BE ACTIVE: Only one in five school students ride bikes to school, compared with the 70s, when four out of five children did.
BE ACTIVE: Only one in five school students ride bikes to school, compared with the 70s, when four out of five children did. Thinkstock

LETTER: Get 'cotton wool' kids on their bikes

CHIEF executive officer of Bicycle Queensland, Anne Savage, reiterates concerns that only one in five school students ride bikes to school, compared with the 70s, when four out of five did. This does not augur well for their emotional and physical well-being.

It is no surprise that in 40 years, population density pressures in urban areas and road rage both contribute to parents' fear when children are exposed to third millennial living and mobility.

We may want people to show consideration for bike riders, but laws now defining interactions have emphasised that the threat is real and the power of governments and the law are not able to 100 per cent protect our children once they leave home or school on bikes, skateboards and scooters. Helmet wearing is not popular with some generations, which exacerbates the risks.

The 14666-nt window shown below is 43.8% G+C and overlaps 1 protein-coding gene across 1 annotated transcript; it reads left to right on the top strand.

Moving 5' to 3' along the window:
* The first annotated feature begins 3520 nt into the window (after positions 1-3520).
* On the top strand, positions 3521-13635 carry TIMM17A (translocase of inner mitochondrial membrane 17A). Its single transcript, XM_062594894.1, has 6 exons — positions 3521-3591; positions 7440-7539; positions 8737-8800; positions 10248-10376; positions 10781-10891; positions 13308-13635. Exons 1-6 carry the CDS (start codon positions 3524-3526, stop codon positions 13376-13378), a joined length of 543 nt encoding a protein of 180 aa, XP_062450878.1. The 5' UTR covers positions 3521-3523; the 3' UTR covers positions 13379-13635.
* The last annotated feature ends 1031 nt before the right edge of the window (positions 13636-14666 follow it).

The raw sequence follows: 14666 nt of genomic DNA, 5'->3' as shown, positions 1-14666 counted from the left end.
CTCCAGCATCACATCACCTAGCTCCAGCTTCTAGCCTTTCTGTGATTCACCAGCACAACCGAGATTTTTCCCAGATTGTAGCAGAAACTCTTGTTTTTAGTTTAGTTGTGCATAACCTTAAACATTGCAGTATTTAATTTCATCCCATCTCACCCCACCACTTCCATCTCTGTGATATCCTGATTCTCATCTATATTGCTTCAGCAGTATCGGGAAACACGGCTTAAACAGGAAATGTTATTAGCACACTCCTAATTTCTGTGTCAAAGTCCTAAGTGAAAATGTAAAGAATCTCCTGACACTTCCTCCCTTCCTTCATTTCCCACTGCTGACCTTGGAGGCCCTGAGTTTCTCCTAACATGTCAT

However, to combat the obesity epidemic rampant in younger people, more activity like bike riding goes a long way to keep children fit.

A sedentary lifestyle and obsession with technology contributes to obesity statistics among parents and children.

Driving this obesity epidemic is the lack of interest in getting out and about alone, for fear of what may happen and how we cannot guarantee or control drivers' temperament.

Children are now more closely monitored than in any generation of past decades.

Wrapping them in cotton wool, with limitations to unsupervised activities, only contribute even further to a loss of innocence and health benefits. Australia is a wide open space, but restrictions upon children's outdoor lives only exacerbate future mental and physical health and independent living issues.

Eloise Rowe

Tannum Sands



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